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The Cleaning Powers Of Goat Stomachs

(Wikimedia Commons)

I got some salad greens at the farmers' market today. Then I got home and realized I had to wash it all. It's too bad I'm not a goat. These hungry animals can eat just about anything-including all the sand that comes with their usual diet of grass and hay.

But goats never seem bothered by the grit. It's a normal part of their eating patterns, and their teeth aren't worn down too much. A new study tells us why.

Researchers from the University of Zurich examined 28 goats that were fed different pelleted diets of grit and hay. The scientists performed CT scans of the goats' stomachs at the beginning of the experiment and then again six months later. They then dissected the goats and examined their digestive tracts' contents.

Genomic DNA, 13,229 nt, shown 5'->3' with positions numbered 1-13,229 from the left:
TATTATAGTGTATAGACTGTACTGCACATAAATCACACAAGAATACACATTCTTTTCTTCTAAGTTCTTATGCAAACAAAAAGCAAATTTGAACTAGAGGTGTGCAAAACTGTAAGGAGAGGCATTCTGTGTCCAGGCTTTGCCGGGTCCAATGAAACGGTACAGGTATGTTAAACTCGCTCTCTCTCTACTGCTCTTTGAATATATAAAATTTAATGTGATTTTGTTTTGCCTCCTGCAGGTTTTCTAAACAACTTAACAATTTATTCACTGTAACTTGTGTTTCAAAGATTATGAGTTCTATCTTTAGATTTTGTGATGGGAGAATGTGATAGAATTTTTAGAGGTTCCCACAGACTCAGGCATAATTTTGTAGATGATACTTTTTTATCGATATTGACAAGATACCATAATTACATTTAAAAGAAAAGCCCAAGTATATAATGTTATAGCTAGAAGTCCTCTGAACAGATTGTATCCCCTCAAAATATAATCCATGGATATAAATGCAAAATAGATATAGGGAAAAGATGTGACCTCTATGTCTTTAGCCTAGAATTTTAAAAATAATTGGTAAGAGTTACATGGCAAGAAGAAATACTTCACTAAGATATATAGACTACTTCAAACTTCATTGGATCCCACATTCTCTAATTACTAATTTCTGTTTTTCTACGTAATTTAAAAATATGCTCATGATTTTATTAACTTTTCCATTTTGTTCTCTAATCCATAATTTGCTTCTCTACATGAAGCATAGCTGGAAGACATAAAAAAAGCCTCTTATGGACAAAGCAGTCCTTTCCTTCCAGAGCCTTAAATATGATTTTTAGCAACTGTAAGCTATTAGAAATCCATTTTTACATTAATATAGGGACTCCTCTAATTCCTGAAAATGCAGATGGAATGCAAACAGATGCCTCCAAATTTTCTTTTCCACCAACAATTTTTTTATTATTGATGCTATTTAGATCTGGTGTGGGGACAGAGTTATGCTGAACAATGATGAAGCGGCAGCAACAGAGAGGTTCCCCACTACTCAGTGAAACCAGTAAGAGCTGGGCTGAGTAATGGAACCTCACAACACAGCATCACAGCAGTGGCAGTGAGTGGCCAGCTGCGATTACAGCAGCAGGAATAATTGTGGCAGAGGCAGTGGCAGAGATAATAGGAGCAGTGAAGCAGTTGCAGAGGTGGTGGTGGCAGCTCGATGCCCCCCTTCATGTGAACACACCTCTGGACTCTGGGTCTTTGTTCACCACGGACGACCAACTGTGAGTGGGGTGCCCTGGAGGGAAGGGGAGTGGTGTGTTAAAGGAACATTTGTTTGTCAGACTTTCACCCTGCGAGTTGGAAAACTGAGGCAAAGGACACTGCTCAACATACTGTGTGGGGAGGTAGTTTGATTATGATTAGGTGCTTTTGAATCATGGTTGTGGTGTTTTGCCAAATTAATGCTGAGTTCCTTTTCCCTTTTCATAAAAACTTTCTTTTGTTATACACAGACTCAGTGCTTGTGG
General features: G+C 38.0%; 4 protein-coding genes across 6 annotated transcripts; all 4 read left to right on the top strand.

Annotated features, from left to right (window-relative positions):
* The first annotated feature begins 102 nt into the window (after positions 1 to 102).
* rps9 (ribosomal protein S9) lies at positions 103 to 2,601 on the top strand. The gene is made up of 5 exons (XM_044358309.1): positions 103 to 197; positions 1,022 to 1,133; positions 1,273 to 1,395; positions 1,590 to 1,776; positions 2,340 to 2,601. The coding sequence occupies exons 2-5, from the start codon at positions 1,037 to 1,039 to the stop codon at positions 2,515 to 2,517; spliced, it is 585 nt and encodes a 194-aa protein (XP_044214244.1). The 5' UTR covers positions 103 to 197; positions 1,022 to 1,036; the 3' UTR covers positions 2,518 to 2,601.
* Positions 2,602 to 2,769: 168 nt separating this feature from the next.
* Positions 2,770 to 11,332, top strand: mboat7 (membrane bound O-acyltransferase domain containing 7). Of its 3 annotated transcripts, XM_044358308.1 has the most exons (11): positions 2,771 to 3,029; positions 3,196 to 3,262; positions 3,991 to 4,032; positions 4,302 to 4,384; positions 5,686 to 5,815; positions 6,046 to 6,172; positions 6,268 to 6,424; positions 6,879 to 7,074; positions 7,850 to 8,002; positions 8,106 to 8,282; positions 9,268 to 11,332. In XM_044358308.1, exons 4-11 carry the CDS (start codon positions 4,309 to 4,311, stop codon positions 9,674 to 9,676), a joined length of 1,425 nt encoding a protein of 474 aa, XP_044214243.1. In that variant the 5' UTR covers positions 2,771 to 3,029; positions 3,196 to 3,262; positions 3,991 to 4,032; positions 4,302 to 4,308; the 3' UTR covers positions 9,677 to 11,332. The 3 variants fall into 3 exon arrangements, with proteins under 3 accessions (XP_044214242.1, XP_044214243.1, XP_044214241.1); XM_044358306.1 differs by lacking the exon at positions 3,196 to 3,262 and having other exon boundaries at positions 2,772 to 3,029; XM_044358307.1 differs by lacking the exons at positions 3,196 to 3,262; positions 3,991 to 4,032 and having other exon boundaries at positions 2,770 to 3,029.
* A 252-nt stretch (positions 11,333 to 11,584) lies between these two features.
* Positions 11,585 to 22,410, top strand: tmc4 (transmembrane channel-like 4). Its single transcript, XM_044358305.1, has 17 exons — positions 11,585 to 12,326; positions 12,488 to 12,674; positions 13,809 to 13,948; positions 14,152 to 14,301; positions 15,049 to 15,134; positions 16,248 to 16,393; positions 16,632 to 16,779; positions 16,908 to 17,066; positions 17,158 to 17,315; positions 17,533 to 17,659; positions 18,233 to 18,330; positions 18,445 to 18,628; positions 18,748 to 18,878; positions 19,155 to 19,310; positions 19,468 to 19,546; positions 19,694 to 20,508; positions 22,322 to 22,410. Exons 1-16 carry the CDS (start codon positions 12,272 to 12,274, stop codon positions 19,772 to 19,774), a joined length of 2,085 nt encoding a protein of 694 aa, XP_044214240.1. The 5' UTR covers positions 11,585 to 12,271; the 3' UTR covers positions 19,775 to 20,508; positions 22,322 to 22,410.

There was plenty to see, because goats, like cows, have four stomachs. If dinner is yummy food-grass, hay, leaves-it gets placed in the upper stomachs to be regurgitated and chewed thoroughly. Once the chewed-up food is small enough, it's swallowed, and passes through to the lower stomachs to be immediately digested.

The researchers found that when the food hit the upper stomach, the sand sunk to the bottom of the stomach's liquid. It eventually made its way to the lower stomachs, while only the plants were regurgitated for more chewing.

Since the animals just chewed the grit during their first bite of grass, it only wore down their teeth a little. The scientists concluded that this sorting process essentially washes the grass, cleaning it of grit before the grass is regurgitated.

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